focused on the incremental, or marginal, costs of providing for such services, and on the economic 
value of the track capacity foregone by the freight railroad in accommodating them. The issue of 
capacity lies outside the scope of this paper; however, incremental costs can be estimated from the 
CERs by comparing the total costs at intervals along a range of traffic densities. 

Figure 3 shows the estimated incremental MOW costs in 1993 dollars for the representative 
freight-only railroad, including the overhead costs of management, MOW facilities, and G&A 
expense. These costs are presented on a per-thousand gross ton-mile basis. This figure also shows the 
incremental costs if a 1 10-mph HSR service is also operating on the railroad. Economies of .scale with 
density are evident, but become relatively small over 10 MGT, and approach negligibility over 25 
MGT. A close fit to the CFS aggregate results, including the HSR, is represented by the expression: 



0.635 



0.772 



(MGT -Hi)' 



(MGT -(-0.24)' 



An important point to bear in mind is that with the HSR service in place, the higher incremental 
cost applies to all traffic, including freight; with the introduction of HSR to a freight-only corridor, the 
differential between the two cost levels is in effect incurred "retroactively" on the freight traffic that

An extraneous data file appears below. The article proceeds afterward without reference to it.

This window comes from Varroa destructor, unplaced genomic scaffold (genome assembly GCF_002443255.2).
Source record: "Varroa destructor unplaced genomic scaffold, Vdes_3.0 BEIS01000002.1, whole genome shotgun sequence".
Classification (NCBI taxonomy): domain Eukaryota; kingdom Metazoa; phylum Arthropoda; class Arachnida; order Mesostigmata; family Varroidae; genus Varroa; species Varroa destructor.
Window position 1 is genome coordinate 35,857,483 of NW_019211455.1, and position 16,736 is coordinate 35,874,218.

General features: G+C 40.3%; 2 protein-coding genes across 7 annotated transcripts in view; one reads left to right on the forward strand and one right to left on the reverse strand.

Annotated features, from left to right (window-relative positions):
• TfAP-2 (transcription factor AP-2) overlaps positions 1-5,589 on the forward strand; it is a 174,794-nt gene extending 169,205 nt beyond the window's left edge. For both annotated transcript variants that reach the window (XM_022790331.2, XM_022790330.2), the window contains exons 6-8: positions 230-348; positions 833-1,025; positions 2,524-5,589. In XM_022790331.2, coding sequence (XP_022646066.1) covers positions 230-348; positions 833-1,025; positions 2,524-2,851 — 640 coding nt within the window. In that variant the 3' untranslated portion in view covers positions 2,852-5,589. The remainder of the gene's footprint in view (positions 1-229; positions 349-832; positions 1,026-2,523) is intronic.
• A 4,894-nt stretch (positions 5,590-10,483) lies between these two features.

was operating prior to the addition of HSR. This means that an incremental cost estimate using the 
CFS methods cannot be simply applied to the HSR traffic; in the CFS, the HSR operator was required 
to reimburse the freight railroad for the total incremental cost incurred by the freight traffic as well. 

Comparison with Previous Formulas 

As discussed by Resor (7) and others, two formulas for estimating incremental MOW costs 
have seen extensive use in the United States: the Speed Factored Gross Tonnage (SFGT) model. 



i 

1 
1 

i 


r-^ 


- 


<- Speed and nde quality effect 
<- incremental tonnage effecl 


1 





Freight Only 
wilh HSR 



Annual Density (MGT) 



Figure 2. Example Effects of Introducing HSR 



96 



Bulletin 760 — American Railway Engineering Association 




■ Freight Only 
« With HSR 



Annual Density (MGT)